Well, naturally. Thieves and assassins.
To my mind, cities are divided along two foci ... people and money. However the manner in which they are associated with the city, both pool in the same place and the problems of a city are the problems of having too many people and those people having too little money (often, just to suit themselves).
Money, obviously, falls into the thief's territory. On the other hand, where it comes to studying people, watching them, following their patterns and motivations, knowing what to expect of them and where to find them when the time is right, that is certainly the assassin's territory.
Many DMs don't like assassins, and I think the reason is this:
|"Lisa, if you don't watch the violence,|
you'll never get desensitized to it."
I like assassins. I don't have many players play them, and usually they're played like a sort of poor, rambling thief who bothers to use their assassination skill every four levels (their choice, not mine), but personally I like having them in my world and I like the way they work. They make excellent NPCs and they are scary as shit. Just like real assassins are.
The other day I dug out my copy of Sydney Pollack's Three Days of the Condor, from 1975. Unfortunately, I couldn't find a decent copy of the scene ... but there dialogue runs like this. It is late in the film, and the main character Turner is talking to Joubert, the assassin:
Turner: I'd like to go back to New York.
Joubert: You have not much future there. It will happen this way. You may be walking. Maybe the first sunny day of the spring. And a car will slow beside you, and a door will open, and someone you know, maybe even trust, will get out of the car. And he will smile, a becoming smile. But he will leave open the door of the car and offer to give you a lift.
Turner: You seem to understand it all so well. What would you suggest?
Joubert: Personally, I prefer Europe.
Joubert: Yes. Well, the fact is, what I do is not a bad occupation. Someone is always willing to pay.
Turner: I would find it… tiring.
Joubert: Oh, no — it's quite restful. It's… almost peaceful. No need to believe in either side, or any side. There is no cause. There's only yourself. The belief is in your own precision.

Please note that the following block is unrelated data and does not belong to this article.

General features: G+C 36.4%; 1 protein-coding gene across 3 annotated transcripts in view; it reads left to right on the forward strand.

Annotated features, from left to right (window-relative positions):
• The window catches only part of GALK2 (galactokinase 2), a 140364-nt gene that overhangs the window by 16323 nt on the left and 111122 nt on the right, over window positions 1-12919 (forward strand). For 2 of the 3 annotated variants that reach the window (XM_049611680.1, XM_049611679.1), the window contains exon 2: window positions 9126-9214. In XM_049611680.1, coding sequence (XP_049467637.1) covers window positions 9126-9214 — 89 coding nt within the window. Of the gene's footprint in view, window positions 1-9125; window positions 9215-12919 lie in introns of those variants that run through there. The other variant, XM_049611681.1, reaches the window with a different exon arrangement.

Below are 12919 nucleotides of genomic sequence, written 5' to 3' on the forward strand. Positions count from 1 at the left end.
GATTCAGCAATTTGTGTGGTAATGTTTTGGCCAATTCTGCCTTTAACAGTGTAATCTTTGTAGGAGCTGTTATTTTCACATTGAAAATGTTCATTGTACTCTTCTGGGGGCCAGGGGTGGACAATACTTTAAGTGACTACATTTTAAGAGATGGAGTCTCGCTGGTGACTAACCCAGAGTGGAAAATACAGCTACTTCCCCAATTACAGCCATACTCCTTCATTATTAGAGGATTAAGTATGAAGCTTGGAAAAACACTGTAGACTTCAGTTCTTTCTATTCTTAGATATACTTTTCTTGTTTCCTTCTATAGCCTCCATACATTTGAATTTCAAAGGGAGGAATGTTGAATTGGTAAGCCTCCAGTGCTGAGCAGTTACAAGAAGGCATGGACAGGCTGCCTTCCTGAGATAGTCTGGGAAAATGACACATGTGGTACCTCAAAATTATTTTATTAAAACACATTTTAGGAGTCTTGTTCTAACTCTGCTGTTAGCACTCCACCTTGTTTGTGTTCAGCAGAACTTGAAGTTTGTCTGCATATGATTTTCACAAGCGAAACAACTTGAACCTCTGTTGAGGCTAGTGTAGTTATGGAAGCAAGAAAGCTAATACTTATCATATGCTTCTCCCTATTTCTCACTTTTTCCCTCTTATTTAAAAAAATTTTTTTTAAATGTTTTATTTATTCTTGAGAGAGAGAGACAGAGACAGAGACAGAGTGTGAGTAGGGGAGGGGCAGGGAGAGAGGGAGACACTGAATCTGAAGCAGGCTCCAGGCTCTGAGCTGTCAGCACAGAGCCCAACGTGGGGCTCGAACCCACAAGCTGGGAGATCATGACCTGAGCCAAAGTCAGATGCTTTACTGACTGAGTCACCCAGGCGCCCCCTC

It's a simple presentation of an assassin who is not a gleeful killer or a nutjob, who is not sexually driven or depressed. In other words, its a very rare Hollywood presentation. There are good reasons for that. Hollywood does not want to present sanity and cool-headedness mixed in with casual murder. It scares Lisa.
(last night, watching this Ted Talk, in which the speaker earnestly wants to share the shit out of you, there's discussion of one of those scenes from the Bourne movies with forty people in a room packed with screens and computers, tracking the movement of everything on the planet ... except that it is terrorists manning the tools. We don't see this in a movie because Americans don't want to see three Arabs sitting in a van tracking Bruce Willis using satellites that were privately launched in Sudan. It's just a little too creepy)
Okay, let's go back to Joubert's character. I particularly like the line where Turner says, "You seem to understand it so well ..." To me, this is the crux of the good assassin. Not the one that flies into the house and slaughters everything, no. The one that watches the house for days, works out where the target sleeps in the house, what the target eats for breakfast, whether or not the target likes his job or is good at it, etcetera. And in the larger sense, how the target's street identifies the target and all the target's friends, and how they're going to behave when the target is dead. In short, how do people relate to each other, how do they function in the world? In the grand scheme, an assassin ought to be able to stand at a corner, gaze at the crowd and work out which one of them loves his wife.
It's a difficult thing to hammer into a game mechanic. So I'm willing to be flexible where it comes to the roleplay. Still, there are things that can be calculated, and most of them come under this Infrastructure idea I've had for about a week now.
It's the assassin who ought to be able to tell you if the people are healthy or not. It's the assassin who would know who are the toughest guards, or which one ought to be struck first in a fight. Imagine having a character who can ask you, the DM, "which one has the most hit points?" and getting back an accurate answer, more accurate as the assassin increases in levels. It is the assassin who would know if a lawyer was honest; or if the king ruled for real or as a puppet; or what the guards were doing when not on their rounds. Want to find a good, safe inn with the best food? Ask the assassin. He or she would know just from looking at the people walking in and out.
To kill people, you have to know people. You have to watch their little habits, their gestures, their tells. The thief has his or her eye on the little pouch, and how well the carrier protects it ... but the assassin is watching the carrier's soul, and how well the carrier is protecting THAT.
That's the sort of theft that interests an assassin.